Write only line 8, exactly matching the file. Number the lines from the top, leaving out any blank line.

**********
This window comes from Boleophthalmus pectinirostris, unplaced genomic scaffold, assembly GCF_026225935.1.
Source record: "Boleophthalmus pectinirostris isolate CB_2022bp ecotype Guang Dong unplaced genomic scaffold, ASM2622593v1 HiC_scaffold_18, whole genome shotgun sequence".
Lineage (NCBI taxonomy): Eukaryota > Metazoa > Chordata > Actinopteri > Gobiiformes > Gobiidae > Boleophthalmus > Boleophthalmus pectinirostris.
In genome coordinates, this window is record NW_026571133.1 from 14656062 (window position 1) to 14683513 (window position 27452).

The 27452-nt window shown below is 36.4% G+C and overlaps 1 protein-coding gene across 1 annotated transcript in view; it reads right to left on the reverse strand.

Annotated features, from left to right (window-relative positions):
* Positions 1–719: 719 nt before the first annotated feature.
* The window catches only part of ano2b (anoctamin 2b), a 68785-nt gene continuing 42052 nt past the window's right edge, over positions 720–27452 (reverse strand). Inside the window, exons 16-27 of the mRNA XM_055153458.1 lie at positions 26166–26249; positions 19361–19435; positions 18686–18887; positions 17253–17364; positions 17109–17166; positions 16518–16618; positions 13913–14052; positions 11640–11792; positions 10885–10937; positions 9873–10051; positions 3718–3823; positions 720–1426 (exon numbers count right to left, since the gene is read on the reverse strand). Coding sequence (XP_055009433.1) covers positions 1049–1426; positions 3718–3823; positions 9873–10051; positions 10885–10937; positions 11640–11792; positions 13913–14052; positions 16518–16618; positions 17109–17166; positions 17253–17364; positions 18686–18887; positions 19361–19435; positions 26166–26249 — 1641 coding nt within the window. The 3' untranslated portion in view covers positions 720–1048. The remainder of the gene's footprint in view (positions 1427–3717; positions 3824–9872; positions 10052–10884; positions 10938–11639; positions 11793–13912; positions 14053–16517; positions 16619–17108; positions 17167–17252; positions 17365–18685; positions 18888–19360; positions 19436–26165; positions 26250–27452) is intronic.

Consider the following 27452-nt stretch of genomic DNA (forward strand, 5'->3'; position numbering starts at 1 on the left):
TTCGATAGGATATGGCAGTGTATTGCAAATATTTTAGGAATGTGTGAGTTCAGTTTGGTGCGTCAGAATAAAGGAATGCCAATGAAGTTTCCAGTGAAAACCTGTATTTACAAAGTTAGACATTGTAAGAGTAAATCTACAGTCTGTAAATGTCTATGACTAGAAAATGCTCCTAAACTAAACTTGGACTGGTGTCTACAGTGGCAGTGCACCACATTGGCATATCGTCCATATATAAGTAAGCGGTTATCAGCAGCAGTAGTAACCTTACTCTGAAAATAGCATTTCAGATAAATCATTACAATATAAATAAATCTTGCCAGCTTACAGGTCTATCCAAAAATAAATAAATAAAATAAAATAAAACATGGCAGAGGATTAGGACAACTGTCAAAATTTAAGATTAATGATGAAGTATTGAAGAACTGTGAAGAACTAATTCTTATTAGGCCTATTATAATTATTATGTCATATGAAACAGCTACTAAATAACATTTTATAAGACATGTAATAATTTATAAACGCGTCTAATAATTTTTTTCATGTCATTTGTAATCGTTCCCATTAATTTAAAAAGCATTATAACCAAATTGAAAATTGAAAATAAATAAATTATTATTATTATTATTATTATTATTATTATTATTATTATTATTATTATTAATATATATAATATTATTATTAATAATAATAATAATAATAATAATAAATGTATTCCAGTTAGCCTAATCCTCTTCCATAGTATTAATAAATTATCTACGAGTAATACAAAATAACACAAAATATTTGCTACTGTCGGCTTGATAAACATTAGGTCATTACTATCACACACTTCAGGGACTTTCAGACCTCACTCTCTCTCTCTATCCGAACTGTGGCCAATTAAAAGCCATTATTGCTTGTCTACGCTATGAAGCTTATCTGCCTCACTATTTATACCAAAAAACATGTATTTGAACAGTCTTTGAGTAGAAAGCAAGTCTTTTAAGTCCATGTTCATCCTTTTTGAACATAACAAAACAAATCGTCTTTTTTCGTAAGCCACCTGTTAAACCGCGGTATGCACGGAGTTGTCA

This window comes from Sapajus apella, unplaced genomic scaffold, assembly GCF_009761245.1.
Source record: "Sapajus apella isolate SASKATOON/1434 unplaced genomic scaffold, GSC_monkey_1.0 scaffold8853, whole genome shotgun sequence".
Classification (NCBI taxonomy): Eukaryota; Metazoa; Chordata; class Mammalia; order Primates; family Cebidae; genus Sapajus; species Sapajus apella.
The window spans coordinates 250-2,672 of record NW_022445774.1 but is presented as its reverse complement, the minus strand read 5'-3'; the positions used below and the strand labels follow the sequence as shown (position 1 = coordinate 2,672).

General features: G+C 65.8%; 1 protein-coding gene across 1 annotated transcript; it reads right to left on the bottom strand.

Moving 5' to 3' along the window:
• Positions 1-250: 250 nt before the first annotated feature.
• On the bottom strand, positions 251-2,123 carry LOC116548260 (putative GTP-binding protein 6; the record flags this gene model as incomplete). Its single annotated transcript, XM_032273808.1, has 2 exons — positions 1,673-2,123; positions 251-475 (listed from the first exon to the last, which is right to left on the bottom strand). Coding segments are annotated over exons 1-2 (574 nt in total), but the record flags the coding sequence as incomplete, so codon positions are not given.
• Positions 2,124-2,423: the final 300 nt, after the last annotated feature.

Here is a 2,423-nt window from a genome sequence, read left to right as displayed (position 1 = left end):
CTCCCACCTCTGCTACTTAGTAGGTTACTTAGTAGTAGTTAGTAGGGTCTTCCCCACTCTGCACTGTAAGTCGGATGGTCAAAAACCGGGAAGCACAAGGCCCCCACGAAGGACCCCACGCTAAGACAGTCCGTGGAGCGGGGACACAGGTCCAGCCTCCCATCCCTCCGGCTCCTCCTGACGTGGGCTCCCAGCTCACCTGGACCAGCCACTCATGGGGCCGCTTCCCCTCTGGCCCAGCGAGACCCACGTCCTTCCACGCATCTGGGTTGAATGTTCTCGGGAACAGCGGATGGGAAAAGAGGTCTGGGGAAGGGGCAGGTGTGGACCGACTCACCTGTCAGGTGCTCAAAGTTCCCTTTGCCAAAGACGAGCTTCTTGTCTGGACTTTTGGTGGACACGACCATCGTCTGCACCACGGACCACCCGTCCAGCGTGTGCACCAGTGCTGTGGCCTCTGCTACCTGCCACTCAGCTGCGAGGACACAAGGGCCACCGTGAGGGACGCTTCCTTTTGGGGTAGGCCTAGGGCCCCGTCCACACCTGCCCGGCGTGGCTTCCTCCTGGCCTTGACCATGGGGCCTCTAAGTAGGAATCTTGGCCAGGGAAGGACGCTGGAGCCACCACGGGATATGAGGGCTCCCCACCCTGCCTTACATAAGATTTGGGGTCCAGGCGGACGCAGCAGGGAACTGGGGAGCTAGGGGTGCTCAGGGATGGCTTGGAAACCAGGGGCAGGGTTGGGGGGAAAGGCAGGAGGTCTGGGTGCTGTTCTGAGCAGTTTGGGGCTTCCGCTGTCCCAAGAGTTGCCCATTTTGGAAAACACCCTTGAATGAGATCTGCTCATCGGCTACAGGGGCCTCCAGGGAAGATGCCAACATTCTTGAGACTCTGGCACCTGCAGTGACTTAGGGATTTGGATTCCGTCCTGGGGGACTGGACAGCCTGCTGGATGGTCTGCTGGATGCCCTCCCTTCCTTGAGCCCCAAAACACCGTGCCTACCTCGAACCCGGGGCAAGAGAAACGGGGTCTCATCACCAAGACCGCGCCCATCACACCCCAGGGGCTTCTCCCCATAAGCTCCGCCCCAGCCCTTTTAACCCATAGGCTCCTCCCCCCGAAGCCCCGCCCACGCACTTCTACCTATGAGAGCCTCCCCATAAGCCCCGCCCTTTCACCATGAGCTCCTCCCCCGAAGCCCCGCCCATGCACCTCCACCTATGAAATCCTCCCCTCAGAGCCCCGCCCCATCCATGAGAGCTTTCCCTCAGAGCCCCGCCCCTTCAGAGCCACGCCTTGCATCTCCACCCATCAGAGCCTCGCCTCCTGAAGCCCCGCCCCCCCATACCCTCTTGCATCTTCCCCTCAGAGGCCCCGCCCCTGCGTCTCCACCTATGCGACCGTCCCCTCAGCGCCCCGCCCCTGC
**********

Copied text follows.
* The window catches only part of ano2b (anoctamin 2b), a 68785-nt gene continuing 42052 nt past the window's right edge, over positions 720–27452 (reverse strand). Inside the window, exons 16-27 of the mRNA XM_055153458.1 lie at positions 26166–26249; positions 19361–19435; positions 18686–18887; positions 17253–17364; positions 17109–17166; positions 16518–16618; positions 13913–14052; positions 11640–11792; positions 10885–10937; positions 9873–10051; positions 3718–3823; positions 720–1426 (exon numbers count right to left, since the gene is read on the reverse strand). Coding sequence (XP_055009433.1) covers positions 1049–1426; positions 3718–3823; positions 9873–10051; positions 10885–10937; positions 11640–11792; positions 13913–14052; positions 16518–16618; positions 17109–17166; positions 17253–17364; positions 18686–18887; positions 19361–19435; positions 26166–26249 — 1641 coding nt within the window. The 3' untranslated portion in view covers positions 720–1048. The remainder of the gene's footprint in view (positions 1427–3717; positions 3824–9872; positions 10052–10884; positions 10938–11639; positions 11793–13912; positions 14053–16517; positions 16619–17108; positions 17167–17252; positions 17365–18685; positions 18888–19360; positions 19436–26165; positions 26250–27452) is intronic.